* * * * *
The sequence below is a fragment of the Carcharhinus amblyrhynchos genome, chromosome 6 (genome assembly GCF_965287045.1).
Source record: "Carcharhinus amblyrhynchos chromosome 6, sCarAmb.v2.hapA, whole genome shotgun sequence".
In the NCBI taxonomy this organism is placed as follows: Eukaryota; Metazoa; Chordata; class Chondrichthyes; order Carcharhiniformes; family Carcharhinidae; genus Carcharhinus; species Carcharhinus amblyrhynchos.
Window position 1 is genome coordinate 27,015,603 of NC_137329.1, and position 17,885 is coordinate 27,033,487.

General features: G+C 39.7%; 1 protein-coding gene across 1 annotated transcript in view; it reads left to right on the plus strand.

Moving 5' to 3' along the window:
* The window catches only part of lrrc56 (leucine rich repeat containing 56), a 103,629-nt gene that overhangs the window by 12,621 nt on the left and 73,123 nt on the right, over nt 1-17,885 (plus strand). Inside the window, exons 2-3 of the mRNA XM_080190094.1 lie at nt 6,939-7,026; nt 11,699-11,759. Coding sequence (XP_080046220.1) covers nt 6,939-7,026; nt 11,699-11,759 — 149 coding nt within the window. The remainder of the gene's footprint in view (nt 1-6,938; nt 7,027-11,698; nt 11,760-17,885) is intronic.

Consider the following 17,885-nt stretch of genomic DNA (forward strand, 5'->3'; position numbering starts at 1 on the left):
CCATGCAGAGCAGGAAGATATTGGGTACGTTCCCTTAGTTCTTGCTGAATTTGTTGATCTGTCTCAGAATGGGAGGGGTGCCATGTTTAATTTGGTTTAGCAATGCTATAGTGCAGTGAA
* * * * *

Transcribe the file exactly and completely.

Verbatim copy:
The sequence below is a fragment of the Carcharhinus amblyrhynchos genome, chromosome 6 (genome assembly GCF_965287045.1).
Source record: "Carcharhinus amblyrhynchos chromosome 6, sCarAmb.v2.hapA, whole genome shotgun sequence".
In the NCBI taxonomy this organism is placed as follows: Eukaryota; Metazoa; Chordata; class Chondrichthyes; order Carcharhiniformes; family Carcharhinidae; genus Carcharhinus; species Carcharhinus amblyrhynchos.
Window position 1 is genome coordinate 27,015,603 of NC_137329.1, and position 17,885 is coordinate 27,033,487.

General features: G+C 39.7%; 1 protein-coding gene across 1 annotated transcript in view; it reads left to right on the plus strand.

Moving 5' to 3' along the window:
* The window catches only part of lrrc56 (leucine rich repeat containing 56), a 103,629-nt gene that overhangs the window by 12,621 nt on the left and 73,123 nt on the right, over nt 1-17,885 (plus strand). Inside the window, exons 2-3 of the mRNA XM_080190094.1 lie at nt 6,939-7,026; nt 11,699-11,759. Coding sequence (XP_080046220.1) covers nt 6,939-7,026; nt 11,699-11,759 — 149 coding nt within the window. The remainder of the gene's footprint in view (nt 1-6,938; nt 7,027-11,698; nt 11,760-17,885) is intronic.

Consider the following 17,885-nt stretch of genomic DNA (forward strand, 5'->3'; position numbering starts at 1 on the left):
CCATGCAGAGCAGGAAGATATTGGGTACGTTCCCTTAGTTCTTGCTGAATTTGTTGATCTGTCTCAGAATGGGAGGGGTGCCATGTTTAATTTGGTTTAGCAATGCTATAGTGCAGTGAA